A thorny issue in the broad area of generative AI concerns copyright and how or whether it applies in activities involving the gathering of data about images, texts and other content for use by AI publishers.
Specifically, such use would be using the data gathered, with permission if required, as sources for training the algorithms that generate the AI-produced content such as images, video and text.
It was one of the discussion topics in the March monthly episode of For Immediate Release, the business podcast I co-host with Shel Holtz that we published on March 20. That discussion, in which Shel and I appear to be on opposite sides of the copyright and permission debate, was prompted by an article last week in The Economist that warned a battle royal is brewing over copyright and AI.
The main issue here, The Economist argues, is the oceans of copyrighted data that bots have siphoned up while being trained to create human-like content. That information comes from everywhere: social media feeds, Internet searches, digital libraries, television, radio, banks of statistics and so on. Often, it is alleged, AI models plunder the databases without permission. Those responsible for the source material complain that their work is hoovered up without consent, credit or compensation.
In short, says The Economist, some AI platforms may be doing with other media what Napster did at the turn of the century with songs – ignoring copyright altogether. Napster, a platform for sharing mainly pirated songs, was ultimately brought down by copyright law.
Similar arguments and warnings are being made by others, too, who believe the issue of infringing or ignoring copyright is one that hasn’t been addressed at all and is becoming urgent. I remember reading a really good assessment in The Verge last November that made very clear points on the scary truth about AI copyright is nobody knows what will happen next.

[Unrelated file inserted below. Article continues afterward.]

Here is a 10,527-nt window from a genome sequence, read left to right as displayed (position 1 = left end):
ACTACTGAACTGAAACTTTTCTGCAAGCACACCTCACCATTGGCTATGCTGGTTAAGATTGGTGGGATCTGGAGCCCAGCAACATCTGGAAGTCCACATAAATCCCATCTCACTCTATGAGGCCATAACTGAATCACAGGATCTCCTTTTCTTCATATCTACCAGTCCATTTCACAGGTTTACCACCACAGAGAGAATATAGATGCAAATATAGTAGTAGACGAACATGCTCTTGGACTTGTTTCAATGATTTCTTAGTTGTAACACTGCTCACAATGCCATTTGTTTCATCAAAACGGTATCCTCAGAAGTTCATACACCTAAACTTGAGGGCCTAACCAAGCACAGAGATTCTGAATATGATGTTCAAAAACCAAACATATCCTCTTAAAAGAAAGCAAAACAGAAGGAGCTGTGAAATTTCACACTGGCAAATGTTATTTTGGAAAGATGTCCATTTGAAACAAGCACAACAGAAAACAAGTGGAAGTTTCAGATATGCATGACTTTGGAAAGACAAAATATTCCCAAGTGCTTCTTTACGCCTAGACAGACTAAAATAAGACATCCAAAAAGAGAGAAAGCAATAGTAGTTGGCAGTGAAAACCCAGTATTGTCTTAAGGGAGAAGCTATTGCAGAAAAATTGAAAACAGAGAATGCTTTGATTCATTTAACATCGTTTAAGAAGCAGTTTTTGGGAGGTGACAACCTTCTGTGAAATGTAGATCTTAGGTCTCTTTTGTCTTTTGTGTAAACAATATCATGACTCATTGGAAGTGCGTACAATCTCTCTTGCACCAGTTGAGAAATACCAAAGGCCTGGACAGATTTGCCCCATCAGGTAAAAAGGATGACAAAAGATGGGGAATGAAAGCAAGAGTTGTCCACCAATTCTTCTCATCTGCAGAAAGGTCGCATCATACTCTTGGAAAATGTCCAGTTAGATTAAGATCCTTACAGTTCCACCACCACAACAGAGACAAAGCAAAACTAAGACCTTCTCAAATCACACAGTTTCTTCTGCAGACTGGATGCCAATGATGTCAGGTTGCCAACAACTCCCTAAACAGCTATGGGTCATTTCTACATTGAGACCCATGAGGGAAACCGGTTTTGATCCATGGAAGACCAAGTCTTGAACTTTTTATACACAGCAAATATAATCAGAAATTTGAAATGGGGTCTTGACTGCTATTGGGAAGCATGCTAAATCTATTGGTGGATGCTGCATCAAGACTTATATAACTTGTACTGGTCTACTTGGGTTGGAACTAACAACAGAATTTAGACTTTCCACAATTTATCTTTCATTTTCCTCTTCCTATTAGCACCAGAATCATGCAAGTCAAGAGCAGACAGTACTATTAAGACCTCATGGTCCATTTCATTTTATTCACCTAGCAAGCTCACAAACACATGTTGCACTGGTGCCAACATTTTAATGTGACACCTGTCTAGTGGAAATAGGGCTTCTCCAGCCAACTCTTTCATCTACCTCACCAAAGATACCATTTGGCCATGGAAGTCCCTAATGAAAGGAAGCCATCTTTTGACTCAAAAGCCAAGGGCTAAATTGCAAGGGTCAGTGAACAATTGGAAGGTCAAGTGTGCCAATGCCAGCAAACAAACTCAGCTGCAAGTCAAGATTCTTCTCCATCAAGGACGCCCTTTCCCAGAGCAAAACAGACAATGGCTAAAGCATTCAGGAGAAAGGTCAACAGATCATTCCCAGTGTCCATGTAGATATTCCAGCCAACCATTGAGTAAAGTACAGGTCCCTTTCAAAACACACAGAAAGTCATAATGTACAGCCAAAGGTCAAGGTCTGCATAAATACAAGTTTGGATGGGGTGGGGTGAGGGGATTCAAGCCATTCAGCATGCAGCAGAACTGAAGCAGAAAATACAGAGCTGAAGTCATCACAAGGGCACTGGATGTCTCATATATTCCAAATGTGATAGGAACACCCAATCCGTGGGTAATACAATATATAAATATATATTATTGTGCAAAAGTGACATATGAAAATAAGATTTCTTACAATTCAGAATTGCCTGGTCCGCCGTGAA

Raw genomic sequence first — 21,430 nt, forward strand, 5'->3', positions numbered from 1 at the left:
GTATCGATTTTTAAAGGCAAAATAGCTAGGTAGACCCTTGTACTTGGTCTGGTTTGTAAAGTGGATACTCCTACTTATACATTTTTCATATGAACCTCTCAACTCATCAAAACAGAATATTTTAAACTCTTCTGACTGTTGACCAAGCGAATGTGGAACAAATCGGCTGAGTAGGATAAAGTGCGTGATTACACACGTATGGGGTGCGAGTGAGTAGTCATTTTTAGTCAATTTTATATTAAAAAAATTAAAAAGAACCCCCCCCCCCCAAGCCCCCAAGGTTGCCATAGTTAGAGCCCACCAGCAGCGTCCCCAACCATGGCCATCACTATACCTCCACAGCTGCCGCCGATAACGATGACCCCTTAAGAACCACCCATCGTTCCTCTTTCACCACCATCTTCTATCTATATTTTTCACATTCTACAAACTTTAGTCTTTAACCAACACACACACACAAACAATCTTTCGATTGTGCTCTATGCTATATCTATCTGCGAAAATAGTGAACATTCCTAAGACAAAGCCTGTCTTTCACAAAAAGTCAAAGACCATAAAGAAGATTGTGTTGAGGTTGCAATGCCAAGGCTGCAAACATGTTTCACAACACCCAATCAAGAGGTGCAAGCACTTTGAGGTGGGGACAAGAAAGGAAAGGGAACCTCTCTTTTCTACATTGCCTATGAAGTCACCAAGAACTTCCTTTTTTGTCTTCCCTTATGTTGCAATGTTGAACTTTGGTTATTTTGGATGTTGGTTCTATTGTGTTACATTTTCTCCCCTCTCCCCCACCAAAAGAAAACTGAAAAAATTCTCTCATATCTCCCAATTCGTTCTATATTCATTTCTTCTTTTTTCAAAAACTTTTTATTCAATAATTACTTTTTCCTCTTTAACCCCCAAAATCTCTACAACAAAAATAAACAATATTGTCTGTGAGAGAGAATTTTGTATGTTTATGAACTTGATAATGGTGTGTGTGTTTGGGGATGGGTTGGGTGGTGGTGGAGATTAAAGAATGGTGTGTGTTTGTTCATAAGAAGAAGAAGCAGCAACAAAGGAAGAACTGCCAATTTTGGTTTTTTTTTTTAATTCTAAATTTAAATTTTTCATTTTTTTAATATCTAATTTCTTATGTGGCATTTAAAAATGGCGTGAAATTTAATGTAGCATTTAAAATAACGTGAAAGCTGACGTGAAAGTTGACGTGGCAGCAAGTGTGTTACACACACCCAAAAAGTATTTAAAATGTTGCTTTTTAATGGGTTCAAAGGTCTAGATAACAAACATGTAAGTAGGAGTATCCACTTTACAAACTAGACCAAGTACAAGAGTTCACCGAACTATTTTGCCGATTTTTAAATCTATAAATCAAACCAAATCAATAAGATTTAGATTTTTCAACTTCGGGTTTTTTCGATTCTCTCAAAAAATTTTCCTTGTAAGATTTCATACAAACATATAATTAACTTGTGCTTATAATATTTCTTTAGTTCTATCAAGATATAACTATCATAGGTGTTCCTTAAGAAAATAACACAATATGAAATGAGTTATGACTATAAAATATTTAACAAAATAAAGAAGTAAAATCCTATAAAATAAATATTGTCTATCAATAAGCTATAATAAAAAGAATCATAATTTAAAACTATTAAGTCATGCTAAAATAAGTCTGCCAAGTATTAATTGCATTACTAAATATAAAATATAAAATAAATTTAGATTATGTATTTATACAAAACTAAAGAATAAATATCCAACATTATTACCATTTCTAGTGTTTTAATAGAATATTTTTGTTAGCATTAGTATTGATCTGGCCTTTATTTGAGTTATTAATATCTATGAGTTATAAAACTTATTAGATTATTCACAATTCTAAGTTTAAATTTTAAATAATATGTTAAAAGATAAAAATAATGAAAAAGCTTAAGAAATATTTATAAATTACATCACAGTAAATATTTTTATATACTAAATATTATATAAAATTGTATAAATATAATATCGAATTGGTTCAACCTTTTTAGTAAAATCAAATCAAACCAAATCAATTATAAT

Already legal actions are starting, the most dramatic being the lawsuit filed by Getty Images against Stability AI, the company behind the Stable Diffusion AI image generator. Getty claims that over 12 million of its copyrighted images, along with their descriptions and metadata, were used to train Stable Diffusion. The lawsuit seeks a staggering $1.8 trillion in compensation.
Overall, it’s a muddy picture. I think many people speak of generative AI and copyright in the sense of the actual ouput, eg, a digital artwork or a text article. Some see it as the digital images or texts that can also be the input where AI tools look at reference images or articles that form part of the training and learning that enable these tech tools to generate content from the prompts users give.
It’s about the data
What we’re actually looking at here is the input in the form of data, eg, the metadata mentioned above in the Getty lawsuit against Stability AI, and whether it’s been acquired and used by AI firms with permission and in full recognition of copyright ownership.
Governments are starting to do more than just talk about the issue. In the UK, for instance, the government is creating a code of practice for generative AI firms according to a report in Computer Weekly last week, that aims to enable generative AI companies in the UK to mine data, text and images that would attract investment, support company formation and growth, and show international leadership. And hopefully address the matter of copyright.
In the US, the federal government Copyright Office has just published Copyright Registration Guidance: Works Containing Material Generated by Artificial Intelligence that sets out a statement of policy to clarify practices for examining and registering works that contain material generated by the use of AI technology.
These are good moves undoubtedly. Yet they illustrate one of the biggests hurdles – the geographic nature of copyright law. Perhaps territoriality of copyright law is a better label to illustrate the predicament of applying ‘geographic law’ in a situation that is not defined by geography.